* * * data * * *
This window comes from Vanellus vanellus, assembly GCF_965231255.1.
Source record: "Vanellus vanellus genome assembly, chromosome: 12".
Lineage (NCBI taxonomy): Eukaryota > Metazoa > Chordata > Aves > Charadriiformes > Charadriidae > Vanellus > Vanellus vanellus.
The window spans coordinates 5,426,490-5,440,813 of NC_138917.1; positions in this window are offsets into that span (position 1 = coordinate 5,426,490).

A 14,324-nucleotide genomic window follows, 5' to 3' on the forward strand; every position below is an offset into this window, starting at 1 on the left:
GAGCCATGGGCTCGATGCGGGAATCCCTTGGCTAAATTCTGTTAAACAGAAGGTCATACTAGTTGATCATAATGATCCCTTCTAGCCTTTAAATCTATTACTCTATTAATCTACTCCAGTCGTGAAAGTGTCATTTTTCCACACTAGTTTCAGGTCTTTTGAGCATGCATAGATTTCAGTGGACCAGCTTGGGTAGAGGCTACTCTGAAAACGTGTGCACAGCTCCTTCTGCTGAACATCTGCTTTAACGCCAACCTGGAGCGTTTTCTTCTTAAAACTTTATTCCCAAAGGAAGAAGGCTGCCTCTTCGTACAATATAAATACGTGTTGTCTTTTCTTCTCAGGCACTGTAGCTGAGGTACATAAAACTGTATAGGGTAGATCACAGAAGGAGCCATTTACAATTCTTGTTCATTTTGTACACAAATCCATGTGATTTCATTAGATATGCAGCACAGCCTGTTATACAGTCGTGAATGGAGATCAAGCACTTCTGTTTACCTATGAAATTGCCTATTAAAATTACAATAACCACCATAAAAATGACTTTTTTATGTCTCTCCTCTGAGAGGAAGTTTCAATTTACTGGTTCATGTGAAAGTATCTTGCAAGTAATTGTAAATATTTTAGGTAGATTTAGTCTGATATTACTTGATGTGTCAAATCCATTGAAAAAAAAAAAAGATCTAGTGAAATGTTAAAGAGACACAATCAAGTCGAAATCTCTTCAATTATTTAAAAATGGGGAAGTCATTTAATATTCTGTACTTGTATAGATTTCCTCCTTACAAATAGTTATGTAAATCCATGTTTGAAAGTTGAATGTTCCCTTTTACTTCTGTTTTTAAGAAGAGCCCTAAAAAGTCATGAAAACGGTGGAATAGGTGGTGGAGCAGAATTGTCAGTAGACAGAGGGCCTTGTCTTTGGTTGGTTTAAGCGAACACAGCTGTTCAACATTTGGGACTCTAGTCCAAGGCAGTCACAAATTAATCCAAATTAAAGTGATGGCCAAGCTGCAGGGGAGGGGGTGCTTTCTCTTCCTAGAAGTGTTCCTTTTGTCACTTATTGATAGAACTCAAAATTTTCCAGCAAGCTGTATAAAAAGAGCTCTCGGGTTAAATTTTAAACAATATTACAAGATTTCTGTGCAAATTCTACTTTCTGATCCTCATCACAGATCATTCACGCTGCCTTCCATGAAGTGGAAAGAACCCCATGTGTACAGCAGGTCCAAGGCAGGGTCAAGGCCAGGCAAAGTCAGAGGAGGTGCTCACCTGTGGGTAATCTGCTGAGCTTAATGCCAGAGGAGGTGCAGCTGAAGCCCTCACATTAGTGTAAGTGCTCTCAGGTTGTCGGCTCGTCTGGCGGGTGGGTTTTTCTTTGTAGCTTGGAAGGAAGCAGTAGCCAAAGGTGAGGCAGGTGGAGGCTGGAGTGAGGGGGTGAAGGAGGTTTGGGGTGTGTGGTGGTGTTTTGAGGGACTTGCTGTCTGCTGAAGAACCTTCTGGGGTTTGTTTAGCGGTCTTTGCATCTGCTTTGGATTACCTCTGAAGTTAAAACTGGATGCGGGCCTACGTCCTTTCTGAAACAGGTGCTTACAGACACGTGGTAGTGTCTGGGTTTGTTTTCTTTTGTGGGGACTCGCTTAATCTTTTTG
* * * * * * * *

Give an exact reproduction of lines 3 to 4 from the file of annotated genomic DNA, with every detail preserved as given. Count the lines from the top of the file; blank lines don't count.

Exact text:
Lineage (NCBI taxonomy): Eukaryota > Metazoa > Chordata > Aves > Charadriiformes > Charadriidae > Vanellus > Vanellus vanellus.
The window spans coordinates 5,426,490-5,440,813 of NC_138917.1; positions in this window are offsets into that span (position 1 = coordinate 5,426,490).